Donald Trump joins the meme-stock frenzy

There is a spirited corner of the internet where MAGA die-hards go to talk politics, God and the stockmarket. On Reddit and Rumble (a kind of far-right YouTube) they pump up their man Donald Trump and his social-media company, Truth Social, which they pray will soon go public via a special-purpose acquisition company (SPAC). Together they pore over its latest filings with the Securities and Exchange Commission (SEC), then they read a Bible verse or two. One Old Testament proverb—“Buy the truth and do not sell it”—is almost too apt. “That’s what we’re doing here, folks,” says Chad Nedohin, a hype-man on Rumble. “Literally, as a team of investors, we have bought into truth and we are never selling because we are diamond-handed HODLers”. That is crypto-speak for “hold on for dear life”.

Faith is a prerequisite for this merry band of meme-stock traders. Truth Social’s path to the public markets has been long and fraught, dogged by an SEC probe, lawsuits by disgruntled former employees and a cash crunch. At last a flotation looks imminent. On March 22nd investors in a SPAC—a listed pot of capital—called Digital World Acquisition Corp (DWAC) will vote on whether to merge with Truth Social’s parent company, Trump Media & Technology Group. If enough assent the combined firm will start trading under the NASDAQ ticker DJT.

The deal comes at an opportune time. Trump Media is running on fumes: in the first three quarters of last year it lost $49m and had just $1.8m cash on hand as of September. Through the merger it will raise about $240m, estimates Michael Ohlrogge of New York University School of Law. At DWAC’s current share price the new entity will have a market capitalisation of $6.3bn. As with other meme stocks, that makes no economic sense. The firm has reported 8.9m sign-ups for Truth Social but prefers not to disclose how many are active daily. “Focusing on these KPIs might not align with the best interests” of Trump Media, says its prospectus.

Mr Trump will own a stake worth $4.1bn. But a six-month lock-up, during which he cannot sell, makes paper gains of little use in his present liquidity crunch. In February he was fined nearly half a billion dollars for fraud at his property business; by March 25th he must secure a bond for that amount while he appeals against the judgment.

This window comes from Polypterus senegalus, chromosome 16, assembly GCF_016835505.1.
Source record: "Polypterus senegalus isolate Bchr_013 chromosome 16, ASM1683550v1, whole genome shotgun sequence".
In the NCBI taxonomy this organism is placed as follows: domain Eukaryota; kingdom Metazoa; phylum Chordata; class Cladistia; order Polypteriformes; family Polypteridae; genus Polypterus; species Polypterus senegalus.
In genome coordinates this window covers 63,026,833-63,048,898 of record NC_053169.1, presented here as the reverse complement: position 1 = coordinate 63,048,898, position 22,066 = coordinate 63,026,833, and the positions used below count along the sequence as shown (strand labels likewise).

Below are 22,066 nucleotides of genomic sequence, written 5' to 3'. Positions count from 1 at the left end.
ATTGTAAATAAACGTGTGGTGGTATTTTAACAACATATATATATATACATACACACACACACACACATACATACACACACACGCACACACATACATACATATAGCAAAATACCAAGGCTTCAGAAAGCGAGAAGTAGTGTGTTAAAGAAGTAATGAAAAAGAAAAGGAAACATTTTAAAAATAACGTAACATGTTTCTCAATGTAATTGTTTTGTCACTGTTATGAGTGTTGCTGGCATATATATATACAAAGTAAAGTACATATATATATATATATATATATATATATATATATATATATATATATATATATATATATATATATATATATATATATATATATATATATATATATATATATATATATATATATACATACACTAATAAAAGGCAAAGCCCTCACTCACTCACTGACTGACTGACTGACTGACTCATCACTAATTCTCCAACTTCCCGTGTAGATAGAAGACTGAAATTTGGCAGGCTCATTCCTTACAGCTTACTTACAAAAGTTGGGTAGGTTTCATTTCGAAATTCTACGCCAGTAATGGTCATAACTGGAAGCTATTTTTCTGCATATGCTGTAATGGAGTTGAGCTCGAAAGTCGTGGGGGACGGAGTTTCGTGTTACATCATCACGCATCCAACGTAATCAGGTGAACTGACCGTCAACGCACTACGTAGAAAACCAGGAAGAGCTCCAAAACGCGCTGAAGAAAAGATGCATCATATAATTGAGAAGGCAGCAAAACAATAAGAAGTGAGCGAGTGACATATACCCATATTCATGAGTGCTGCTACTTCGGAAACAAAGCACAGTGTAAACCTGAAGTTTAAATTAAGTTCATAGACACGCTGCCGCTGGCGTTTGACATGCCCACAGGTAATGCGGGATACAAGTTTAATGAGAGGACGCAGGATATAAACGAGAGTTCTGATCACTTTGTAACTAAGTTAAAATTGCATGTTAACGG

That is proving tricky: about 30 bond companies have turned him down so far because he lacks enough cash for collateral. He has asked an appeals court to reduce the bond. If it refuses he will have to sell assets or ask a rich supporter to bail him out. Failing that Letitia James, the prosecutor who brought the case, could freeze his bank accounts or seize some of his property. She likes to say that she can see 40 Wall Street, one of Mr Trump’s towers, from her office.

As for DJT, economic reality should sink in eventually. If and when Mr Trump liquidates his holdings the share price will drop. Since the beginning of 2019 nine out of ten SPACs have lost value after combining with their target company, notes Michael Klausner of Stanford Law School. On average the share prices of post-merger SPACs have declined by 60%. Target companies got a good deal in these mergers while SPAC shareholders who stuck through the listing—mostly unsophisticated retail investors—took a bath.

The DJT crowd hears the critics; it just thinks they are wrong. Back in 2022, when the SEC was investigating the deal, Mr Nedohin, the Rumble hype-man, insisted that Trump Media was not a Ponzi scheme. “This is different,” he assured his excitable followers. “We are helping promote a company that has the potential to be a trillion dollars easily…It will be paying out!”